On Thursday, 15 February, SADAG paid a visit to Rabasotho Combined School and the team supervised by Anne Rajcoomar, was Phumlani Somacala, Katlego Khoboka, Makopa Molope, Philile Myeza, Nono Maseko and Thuli Ngubeni. The SADAG facilitators presented talks to all students from Grades 6 to 11 and a total of 255 students were addressed. The talks were focused on Depression and Suicide in commemoration of ‘Teen Suicide Week’ which was from 11-18 February 2018.
The talks helped the students to identify whether they or their friends have the signs and symptoms of mental illnesses. It also provided them with information on what to do and who to speak to if they feel depressed or suicidal. They also received information on the progression of Depression and risk factors for Suicide. These interactive talks allowed a number of students to approach the counsellors after the sessions, to assist them with their own personal issues.
For example, Portia*, a student in Grade 11 said, “I sometimes take painkillers like grandpa and drink it with energy drinks when I don’t feel like I can cope anymore. It sounds stupid but I kind of hope that the pills will help stop the pain in my heart and energy drinks will help me deal with the stress of school work and problems at home. I wish I had someone to talk to.”
This is indicative of some of the struggles that teens are encountering with and lack the support or resources to deal with these psychosocial challenges. Therefore the talks that SADAG presents at schools are beneficial for students and empowers them with the necessary information to get help or a much-needed referral.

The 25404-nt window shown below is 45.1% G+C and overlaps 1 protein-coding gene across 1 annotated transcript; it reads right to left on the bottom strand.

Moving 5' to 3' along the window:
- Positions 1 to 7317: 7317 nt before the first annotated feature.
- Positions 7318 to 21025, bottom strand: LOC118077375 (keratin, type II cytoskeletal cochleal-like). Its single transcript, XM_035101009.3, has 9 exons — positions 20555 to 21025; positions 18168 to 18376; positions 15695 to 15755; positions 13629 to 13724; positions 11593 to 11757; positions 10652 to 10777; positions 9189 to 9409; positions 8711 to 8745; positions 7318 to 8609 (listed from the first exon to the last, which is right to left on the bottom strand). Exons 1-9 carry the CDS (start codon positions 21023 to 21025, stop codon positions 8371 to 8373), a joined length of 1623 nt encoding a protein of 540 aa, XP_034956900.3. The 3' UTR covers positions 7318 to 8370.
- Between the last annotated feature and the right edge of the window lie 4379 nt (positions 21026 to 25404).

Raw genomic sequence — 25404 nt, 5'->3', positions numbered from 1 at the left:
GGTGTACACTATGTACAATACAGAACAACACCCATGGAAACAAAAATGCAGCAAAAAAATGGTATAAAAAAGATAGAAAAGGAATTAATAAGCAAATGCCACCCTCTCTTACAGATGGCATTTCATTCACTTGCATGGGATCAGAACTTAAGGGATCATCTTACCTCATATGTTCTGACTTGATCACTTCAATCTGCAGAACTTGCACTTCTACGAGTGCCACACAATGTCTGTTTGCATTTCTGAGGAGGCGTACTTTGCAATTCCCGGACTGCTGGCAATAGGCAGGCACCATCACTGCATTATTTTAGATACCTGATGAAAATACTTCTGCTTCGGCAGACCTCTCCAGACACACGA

On Friday, 16 February, SADAG hosted a similar talk at Diepsloot Combined School and a total of 665 students were reached. According to Mr. Rambau, the Head of Department (HoD) for Life Orientation, “It is important to educate our children so that they can understand Depression and Suicide and what it means so that they can get help. In our school we have many challenges and we are very grateful for these educational talks.”
Research has shown that the Speaking Books can be used effectively as a communication tool. Children and teens find it easier to focus when a voice is speaking to them and there is less room for being distracted or pre-occupied which can sometimes happen with reading. On top of this, they might even pay more attention to what the voice says when a person is seen as opposed to someone who is trying to teach them about things that they are personally feeling. It is easier to listen to someone when they are possibly helping you to understand what you have not understood about yourself and/or others. The book’s illustrations are very simply done and easy to understand. The voice used in this Speaking Book is that of Lillian Dube, who is a local celebrity and has suffered personally from Depression.